Dog Discoveries

Dog Word of the Day: Rat Tail in Dogs


A rat tail in dogs usually refers to the typical appearance of the tail seen in dogs suffering from low thyroid levels, but how and why do dogs with low thyroid levels develop such a tail? How is rat tail in dogs treated? Is rat tail in dogs something that can be prevented from occurring in the first place? These are all important questions. Fortunately, low thyroid levels in dogs can be corrected with the use of medications. While the term rat tail in dogs usually refers to the tail seen in dogs who are hypothyroid, interestingly, some dog breeds come naturally equipped with a rat tail and this tail is mentioned in the breed standard.

Tail typical of canine hypothyroidism
Rat tail in dog

Rat Tail in Dogs with Hypothyroidism

Hypothyroidism is the medical term used to depict low thyroid levels. In dogs, low thyroid levels are common; whereas, in cats, the condition of high thyroid levels (hyperthyroidism) is more common.

Among the variety of symptoms low thyroid levels in dogs may cause (lethargy, weight gain, behavior changes, hair loss, cold intolerance), hypothyroidism is also known for causing a variety of skin and coat changes.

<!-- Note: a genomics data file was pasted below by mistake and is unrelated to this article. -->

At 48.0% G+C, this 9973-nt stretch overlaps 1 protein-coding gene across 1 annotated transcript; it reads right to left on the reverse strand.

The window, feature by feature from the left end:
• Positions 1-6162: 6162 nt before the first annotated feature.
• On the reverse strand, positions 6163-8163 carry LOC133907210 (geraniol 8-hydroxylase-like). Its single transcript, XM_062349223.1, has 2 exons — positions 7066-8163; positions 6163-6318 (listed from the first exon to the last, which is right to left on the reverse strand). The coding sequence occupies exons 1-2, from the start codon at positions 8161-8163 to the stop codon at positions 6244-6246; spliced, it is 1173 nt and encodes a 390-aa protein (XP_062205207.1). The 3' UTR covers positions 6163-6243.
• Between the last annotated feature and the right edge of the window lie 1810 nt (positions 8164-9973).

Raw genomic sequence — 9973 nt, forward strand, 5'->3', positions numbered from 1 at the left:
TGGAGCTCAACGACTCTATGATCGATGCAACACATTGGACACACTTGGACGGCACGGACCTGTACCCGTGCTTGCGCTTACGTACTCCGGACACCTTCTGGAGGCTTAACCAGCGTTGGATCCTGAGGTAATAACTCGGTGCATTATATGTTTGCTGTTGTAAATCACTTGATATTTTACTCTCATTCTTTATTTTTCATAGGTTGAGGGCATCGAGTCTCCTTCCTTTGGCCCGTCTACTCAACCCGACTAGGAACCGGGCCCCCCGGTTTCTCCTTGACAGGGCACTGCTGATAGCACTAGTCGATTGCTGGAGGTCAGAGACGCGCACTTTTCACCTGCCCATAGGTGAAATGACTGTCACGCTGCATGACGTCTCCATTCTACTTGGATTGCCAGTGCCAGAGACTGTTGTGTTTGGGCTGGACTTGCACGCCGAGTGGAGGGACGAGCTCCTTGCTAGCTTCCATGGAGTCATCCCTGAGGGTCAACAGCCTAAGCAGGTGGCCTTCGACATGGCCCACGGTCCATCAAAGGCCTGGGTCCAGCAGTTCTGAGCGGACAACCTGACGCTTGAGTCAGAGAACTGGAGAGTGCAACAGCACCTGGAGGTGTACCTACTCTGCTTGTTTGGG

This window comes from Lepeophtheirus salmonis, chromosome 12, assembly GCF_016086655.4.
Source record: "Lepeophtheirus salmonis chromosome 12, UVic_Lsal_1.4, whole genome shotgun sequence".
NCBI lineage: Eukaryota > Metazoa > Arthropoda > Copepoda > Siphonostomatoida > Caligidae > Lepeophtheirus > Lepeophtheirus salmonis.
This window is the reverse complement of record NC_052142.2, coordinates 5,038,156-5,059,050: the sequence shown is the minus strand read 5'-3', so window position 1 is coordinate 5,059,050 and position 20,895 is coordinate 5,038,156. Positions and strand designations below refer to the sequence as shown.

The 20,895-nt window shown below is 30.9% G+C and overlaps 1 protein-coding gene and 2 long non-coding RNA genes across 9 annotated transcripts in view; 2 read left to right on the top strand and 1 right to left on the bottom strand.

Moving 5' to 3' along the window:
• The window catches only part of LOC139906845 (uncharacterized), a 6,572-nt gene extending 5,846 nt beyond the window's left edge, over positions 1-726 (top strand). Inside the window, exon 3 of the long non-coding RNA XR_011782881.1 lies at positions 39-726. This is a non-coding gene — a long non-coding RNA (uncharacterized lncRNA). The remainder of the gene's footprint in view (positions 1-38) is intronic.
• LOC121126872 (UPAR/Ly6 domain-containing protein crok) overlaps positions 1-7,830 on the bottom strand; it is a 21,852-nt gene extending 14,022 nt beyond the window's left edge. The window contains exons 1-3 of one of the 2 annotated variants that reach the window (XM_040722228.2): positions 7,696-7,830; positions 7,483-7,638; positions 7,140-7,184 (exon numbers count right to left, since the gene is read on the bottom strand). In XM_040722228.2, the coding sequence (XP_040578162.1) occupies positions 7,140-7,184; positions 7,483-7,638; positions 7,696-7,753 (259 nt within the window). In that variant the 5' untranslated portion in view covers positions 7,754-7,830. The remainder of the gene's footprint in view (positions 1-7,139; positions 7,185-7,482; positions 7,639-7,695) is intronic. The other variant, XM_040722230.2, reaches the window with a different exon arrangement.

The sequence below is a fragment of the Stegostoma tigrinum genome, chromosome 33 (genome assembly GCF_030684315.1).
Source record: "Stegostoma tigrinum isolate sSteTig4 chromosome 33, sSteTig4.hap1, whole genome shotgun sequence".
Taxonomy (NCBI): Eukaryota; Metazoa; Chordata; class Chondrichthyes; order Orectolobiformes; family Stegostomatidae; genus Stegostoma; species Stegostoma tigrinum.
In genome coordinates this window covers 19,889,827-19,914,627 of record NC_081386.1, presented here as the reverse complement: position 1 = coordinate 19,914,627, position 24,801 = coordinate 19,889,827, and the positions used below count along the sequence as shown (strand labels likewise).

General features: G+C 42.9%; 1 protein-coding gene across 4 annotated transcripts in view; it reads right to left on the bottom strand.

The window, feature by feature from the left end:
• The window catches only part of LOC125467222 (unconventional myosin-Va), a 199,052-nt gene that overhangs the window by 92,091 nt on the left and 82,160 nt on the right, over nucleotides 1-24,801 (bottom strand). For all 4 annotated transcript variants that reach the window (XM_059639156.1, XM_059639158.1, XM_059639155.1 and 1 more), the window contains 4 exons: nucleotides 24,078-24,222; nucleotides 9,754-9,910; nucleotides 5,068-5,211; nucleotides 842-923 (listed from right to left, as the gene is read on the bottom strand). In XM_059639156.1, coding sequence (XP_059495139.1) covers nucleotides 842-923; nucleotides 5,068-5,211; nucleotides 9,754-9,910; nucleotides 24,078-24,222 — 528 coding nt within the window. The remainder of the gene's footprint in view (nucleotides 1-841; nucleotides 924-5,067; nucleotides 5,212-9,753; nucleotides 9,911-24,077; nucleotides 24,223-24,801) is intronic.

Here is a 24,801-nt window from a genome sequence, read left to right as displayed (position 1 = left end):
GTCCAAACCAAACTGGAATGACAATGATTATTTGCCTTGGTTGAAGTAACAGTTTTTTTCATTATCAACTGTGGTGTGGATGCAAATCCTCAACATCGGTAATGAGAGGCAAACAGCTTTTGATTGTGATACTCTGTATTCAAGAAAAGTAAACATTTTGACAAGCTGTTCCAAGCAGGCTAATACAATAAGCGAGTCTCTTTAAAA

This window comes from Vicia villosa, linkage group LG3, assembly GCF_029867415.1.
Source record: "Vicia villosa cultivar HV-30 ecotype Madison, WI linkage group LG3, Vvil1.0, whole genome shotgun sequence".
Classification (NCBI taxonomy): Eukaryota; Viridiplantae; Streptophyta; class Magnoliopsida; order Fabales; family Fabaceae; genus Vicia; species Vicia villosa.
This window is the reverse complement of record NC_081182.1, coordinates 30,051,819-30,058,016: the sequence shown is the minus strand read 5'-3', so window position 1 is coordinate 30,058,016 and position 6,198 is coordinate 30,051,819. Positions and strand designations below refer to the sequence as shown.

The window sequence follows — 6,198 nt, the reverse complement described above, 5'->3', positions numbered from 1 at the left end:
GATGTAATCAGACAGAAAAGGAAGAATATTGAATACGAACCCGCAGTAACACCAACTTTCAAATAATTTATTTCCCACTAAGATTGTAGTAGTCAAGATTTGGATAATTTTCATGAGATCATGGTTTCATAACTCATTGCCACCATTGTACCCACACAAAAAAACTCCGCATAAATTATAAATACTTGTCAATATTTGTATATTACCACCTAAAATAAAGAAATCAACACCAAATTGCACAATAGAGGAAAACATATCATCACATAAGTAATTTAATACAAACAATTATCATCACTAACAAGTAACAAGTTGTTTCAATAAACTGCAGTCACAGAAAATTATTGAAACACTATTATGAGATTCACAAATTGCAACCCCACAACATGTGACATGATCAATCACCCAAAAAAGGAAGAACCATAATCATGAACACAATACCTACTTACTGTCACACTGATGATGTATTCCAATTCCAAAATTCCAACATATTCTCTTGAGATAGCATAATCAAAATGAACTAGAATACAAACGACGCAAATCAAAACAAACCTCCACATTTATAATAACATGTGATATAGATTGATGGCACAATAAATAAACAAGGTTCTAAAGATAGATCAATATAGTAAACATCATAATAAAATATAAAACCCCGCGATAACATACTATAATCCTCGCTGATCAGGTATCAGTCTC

Affected dogs may develop a dull coat, changes in hair texture, dry skin, black spots, darkening of the skin, greasy skin, skin infections and hair loss. Clipped hair may never grow back. The hair loss often presents in typical patterns, affecting mostly the trunk on both sides, symetrically.

Another classical sign of hypotyroidism in dogs is  the so-called “rat tail.” Dogs presenting with a rat tail typically exhibit hair loss from the last few inches of the tail.

Fortunately, once low thyroid levels in dogs are diagnosed and the dog is given the proper medication,  he or she should show signs of improvement within a few weeks. It can take though a little longer for the hair coat to improve.

The Rat Tail Spaniel

The Irish water spaniel is a dog breed known for having a rat tail.

According to the American Kennel Club, the Irish water spaniel boasts a “body covered with a dense, crisply curled liver colored coat contrasted by a smooth face and a smooth “rat” tail.”

In more detail, the tail presents as thick at the root where it is covered with short curls for two to three inches which are then replaced by smooth hair with the tail tapering to a fine point.

Photo Credits:

Wikimedia: Alopecia on the tail typical of canine hypothyroidism,  Creative Commons Attribution-Share Alike 3.0 Unported license.


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